- Don’t carry your passport unless absolutely necessary and leave a copy of your passport (and travel and insurance documents) with family or friends at home.
- Avoid dark and unlit streets and stairways, and arrange to be picked up or dropped off as close to your hotel or apartment entrance as possible.
- Be aware that ownership of firearms is widespread in Albania.
If you’re a victim of a crime while in Albania, report it to the local police immediately. You can contact us at the Irish Embassy in Athens if you need help.
If you’re planning to drive in Albania, you should be extremely careful. Albanian driving can often be aggressive and erratic. Roads are poor except for those linking the main cities and there’s no street lighting outside of the cities so night travel is best avoided. There is no national car recovery system, so cars should be self-sufficient, carrying minor repair equipment, local phrase book, first aid kit, water and overnight food when in remote areas.
If you want to drive:
- Bring your international driving licence and make sure you have adequate and appropriate insurance.
- Driving under the influence of alcohol or drugs is against the law and you risk being detained, fined or banned from driving if caught.
- Keep your vehicle doors locked and your bags kept out of sight to prevent opportunistic bag-snatching if you’re stopped at traffic lights.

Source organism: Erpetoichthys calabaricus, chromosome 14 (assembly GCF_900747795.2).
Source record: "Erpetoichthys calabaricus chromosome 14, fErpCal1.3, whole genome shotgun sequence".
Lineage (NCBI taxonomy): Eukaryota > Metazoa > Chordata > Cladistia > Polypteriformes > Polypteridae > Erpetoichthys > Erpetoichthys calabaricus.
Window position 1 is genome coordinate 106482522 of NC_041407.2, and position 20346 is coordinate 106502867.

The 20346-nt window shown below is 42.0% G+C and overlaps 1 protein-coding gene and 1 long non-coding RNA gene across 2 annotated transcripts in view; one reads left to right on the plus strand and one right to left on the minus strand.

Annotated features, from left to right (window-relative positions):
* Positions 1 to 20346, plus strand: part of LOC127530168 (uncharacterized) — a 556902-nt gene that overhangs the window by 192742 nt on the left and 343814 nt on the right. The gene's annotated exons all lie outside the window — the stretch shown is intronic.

- If you’re involved in a traffic accident, even a minor one, you must wait until the police arrive.
- Be aware that drivers with foreign licensed vehicles draw particular scrutiny from the Road Traffic Police.
- Be aware that many parts of Albania are very mountainous, and there can be heavy snowfall in winter. Cars should have adequate winter tyres, and drivers should be aware that some roads may be impassable during winter months. Public transport may also be disrupted.
Hiring a vehicle
If you’re hiring a vehicle, we advise you not to hand over your passport as a form of security. If you’re allowing your passport to be photocopied, keep it in your sight at all times.
Check that you have adequate insurance and read the small print of the vehicle hire contract (particularly any waiver that will come into effect if the vehicle is damaged).
Local Laws and Customs
Local Laws and Customs
Local laws and customs
Remember, the local laws apply to your as a visitor and it is your responsibility to follow them. Be sensitive to local customs, traditions and practices as your behaviour may be seen as improper, hostile or even illegal
Illegal drug use (no matter what the drug) carries stiff penalties, including fines and long prison terms.
The Albanian authorities don't always inform the Irish Embassy when Irish nationals have been arrested. If you're detained, you should insist on your right to contact an Irish Embassy Consular Officer.
We can’t pay for emergency medical repatriation, repatriation of remains, or for expenses as a result of a personal emergency while you are abroad. If you buy an appropriate travel insurance policy, these costs will be covered, provided you haven’t broken the terms and conditions.
Buying comprehensive travel insurance can save you and your family a lot of money if something goes wrong. It will also ensure that you get the medical attention you need, when you need it. Hospital bills can quickly run into thousands of euro, and a medical evacuation back to Ireland can cost thousands more.
Not all policies are the same, and the cheapest one might be cheap for a reason. Make sure your policy covers all the activities you plan to do on your trip. Insurance Ireland recommend that you purchase a policy that provides a minimum medical cover of €1 million.
Your policy should cover: